by Sara Tekula.
The first time I heard the name Methuselah, it was in the Book of Genesis. He was Noah’s grandfather, and was memorable because he supposedly lived to be almost 1,000 years old. He died around the same time as The Great Flood.
Much later in life, as I listened closer to stories about the Earth to do research for the Plant a Wish documentary project, I heard there was a famous tree with the same name. I knew instantly that it must be a really old tree.
A bristlecone pine living outside of Death Valley, California, the “Methuselah tree” is now estimated at being 4,841 years old – the oldest known living specimen on the earth. (To put that into perspective, it germinated around the time when the Great Pyramid was being built.) Its exact location is kept secret to prevent vandalism, and the conditions where it lives are nothing but the ultimate in extreme. Not much else is able to exist there.
“There is something a little fantastic, ” wrote Edmond Schulman in the March 1958 National Geographic, “in the persistent ability of a 4,000 year old tree to shut up shop almost everywhere throughout its stem in a very dry year, and faithfully to reawaken to add many new cells in a favorable year.”
What do we have to learn from dating a Methuselah tree? We learn that the oldest living things on earth are resilient creatures. They can stay alive when nothing else around them lives. They reach their roots and branches around to where life is – making them curve and twist like fine blown glass. The trunks of ancient bristlecone pine like Methuselah are so distorted that new rings may form at right angles to ones formed before (this makes their rings very difficult to count).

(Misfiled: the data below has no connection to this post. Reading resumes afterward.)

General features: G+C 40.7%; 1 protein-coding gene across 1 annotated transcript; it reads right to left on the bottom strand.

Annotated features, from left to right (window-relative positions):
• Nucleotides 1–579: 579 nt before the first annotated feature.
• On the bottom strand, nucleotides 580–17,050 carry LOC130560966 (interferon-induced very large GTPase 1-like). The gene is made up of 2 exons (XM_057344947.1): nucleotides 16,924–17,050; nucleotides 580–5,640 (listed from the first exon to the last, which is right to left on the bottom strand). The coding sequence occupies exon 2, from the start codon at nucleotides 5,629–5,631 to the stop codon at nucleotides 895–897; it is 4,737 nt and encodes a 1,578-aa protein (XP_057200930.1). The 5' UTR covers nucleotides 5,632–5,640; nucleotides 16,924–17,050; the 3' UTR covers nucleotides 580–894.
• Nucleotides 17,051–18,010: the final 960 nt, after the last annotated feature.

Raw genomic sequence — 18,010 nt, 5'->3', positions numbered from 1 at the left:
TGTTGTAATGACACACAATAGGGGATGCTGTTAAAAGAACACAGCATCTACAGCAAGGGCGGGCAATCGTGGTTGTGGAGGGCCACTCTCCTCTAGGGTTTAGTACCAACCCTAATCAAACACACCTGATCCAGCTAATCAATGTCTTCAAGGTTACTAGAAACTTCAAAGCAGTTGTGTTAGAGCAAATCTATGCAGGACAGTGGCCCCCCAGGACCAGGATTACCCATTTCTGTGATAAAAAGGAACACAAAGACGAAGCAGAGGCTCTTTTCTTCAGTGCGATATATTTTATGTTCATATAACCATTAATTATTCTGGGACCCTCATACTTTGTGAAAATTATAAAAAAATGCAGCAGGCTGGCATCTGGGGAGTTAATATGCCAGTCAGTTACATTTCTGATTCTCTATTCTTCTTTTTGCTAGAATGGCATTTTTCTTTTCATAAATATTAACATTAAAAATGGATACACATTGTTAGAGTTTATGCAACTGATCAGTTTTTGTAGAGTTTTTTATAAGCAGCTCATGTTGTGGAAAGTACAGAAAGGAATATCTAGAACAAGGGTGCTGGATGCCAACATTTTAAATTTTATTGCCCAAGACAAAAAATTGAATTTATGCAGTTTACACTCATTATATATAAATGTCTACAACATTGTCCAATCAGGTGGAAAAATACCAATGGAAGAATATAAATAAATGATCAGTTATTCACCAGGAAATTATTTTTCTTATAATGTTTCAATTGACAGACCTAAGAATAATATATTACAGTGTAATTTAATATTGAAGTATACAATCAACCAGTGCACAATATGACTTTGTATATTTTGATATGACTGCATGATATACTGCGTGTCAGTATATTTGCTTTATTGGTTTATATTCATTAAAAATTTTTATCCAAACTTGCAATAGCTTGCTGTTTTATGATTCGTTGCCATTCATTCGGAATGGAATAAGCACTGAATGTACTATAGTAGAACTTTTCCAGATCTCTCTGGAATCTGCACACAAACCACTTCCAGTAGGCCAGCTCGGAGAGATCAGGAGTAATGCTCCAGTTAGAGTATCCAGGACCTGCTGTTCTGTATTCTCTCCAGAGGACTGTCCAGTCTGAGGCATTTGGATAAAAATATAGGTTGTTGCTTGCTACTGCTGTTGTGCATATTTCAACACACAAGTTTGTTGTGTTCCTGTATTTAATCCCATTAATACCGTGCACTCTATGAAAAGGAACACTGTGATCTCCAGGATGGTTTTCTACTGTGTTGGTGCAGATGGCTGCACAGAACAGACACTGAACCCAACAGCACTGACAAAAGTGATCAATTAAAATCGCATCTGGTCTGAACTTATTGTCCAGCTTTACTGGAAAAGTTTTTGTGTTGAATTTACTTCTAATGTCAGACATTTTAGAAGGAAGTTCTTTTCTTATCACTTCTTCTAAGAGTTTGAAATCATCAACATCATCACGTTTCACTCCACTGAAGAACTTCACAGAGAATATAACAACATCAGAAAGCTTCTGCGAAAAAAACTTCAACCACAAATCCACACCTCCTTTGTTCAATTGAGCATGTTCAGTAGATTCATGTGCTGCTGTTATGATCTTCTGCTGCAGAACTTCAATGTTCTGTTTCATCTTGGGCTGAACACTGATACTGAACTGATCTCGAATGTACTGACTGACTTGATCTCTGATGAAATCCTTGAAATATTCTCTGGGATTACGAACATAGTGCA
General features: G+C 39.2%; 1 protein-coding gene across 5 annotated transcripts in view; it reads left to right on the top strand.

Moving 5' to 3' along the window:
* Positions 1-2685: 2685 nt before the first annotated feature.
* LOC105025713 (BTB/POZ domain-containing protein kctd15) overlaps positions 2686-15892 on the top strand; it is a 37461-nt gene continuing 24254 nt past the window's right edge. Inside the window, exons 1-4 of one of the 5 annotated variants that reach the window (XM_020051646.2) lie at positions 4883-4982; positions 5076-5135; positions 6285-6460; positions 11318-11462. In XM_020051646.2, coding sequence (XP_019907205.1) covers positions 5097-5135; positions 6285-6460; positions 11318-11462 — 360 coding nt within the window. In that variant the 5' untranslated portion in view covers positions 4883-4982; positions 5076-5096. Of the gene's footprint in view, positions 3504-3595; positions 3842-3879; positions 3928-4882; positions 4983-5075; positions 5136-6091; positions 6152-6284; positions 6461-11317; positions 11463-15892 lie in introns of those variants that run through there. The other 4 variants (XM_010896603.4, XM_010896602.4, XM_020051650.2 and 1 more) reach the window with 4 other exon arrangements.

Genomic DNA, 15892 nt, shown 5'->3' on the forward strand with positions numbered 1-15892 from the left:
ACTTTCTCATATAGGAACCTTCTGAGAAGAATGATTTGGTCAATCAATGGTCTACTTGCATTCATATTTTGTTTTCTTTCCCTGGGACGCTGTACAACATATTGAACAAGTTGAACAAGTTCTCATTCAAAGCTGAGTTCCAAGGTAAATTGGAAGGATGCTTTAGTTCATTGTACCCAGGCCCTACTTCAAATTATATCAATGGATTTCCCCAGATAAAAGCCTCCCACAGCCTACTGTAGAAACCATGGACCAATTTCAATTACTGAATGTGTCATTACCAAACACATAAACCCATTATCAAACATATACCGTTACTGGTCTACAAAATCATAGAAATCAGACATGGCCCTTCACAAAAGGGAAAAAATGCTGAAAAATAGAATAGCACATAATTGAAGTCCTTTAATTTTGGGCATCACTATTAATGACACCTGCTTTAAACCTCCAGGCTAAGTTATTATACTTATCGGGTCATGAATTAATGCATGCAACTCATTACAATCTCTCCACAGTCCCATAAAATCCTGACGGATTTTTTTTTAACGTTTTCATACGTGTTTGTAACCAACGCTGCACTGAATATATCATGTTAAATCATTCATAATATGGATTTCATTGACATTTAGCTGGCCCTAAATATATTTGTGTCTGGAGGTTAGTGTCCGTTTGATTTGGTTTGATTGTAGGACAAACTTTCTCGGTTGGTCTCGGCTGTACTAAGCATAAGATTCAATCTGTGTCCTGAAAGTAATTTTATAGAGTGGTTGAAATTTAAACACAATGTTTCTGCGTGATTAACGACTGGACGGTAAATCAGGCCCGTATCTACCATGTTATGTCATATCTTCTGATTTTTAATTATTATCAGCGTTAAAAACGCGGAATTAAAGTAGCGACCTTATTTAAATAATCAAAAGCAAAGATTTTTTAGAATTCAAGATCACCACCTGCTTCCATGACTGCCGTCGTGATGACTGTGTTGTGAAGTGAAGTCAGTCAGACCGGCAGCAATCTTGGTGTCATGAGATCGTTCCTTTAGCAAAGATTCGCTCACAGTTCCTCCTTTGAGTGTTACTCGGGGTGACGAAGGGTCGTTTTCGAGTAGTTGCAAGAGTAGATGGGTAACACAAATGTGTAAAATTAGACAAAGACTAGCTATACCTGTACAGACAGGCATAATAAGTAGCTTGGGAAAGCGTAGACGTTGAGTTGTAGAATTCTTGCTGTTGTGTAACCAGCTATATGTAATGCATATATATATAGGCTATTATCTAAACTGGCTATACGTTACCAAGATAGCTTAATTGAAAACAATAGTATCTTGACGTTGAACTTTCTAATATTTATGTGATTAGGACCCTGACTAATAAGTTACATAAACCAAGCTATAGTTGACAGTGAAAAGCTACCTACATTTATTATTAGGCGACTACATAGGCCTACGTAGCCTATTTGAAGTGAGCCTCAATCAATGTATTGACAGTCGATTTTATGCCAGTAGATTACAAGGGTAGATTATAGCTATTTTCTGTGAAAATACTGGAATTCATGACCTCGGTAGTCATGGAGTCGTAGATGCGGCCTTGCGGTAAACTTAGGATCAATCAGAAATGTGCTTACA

They’re not especially tall – and their relatively short stature is one reason scientists think they have such great survival skills – bigger is not better in the brutal environment where they live.
While on tour this summer, we decided to make a special stop at the University of Missouri in Columbia. The Missouri Tree Ring Laboratory is there, and we spent time with Dr. Mike Stambaugh (Researcher at the Lab) to talk about what tree rings can tell us about the environment that existed before written records were kept. We did a nice sit-down interview with him outside the Lab, and then he showed us around inside.
Have a look at Rachel’s “Clip of the Week”, where Dr. Mike shares some tree ring (dendrochronology) specimens with us.
Photo by Cesar Fernandez Photography.
Diagram copyright V. Moerbitz 2006.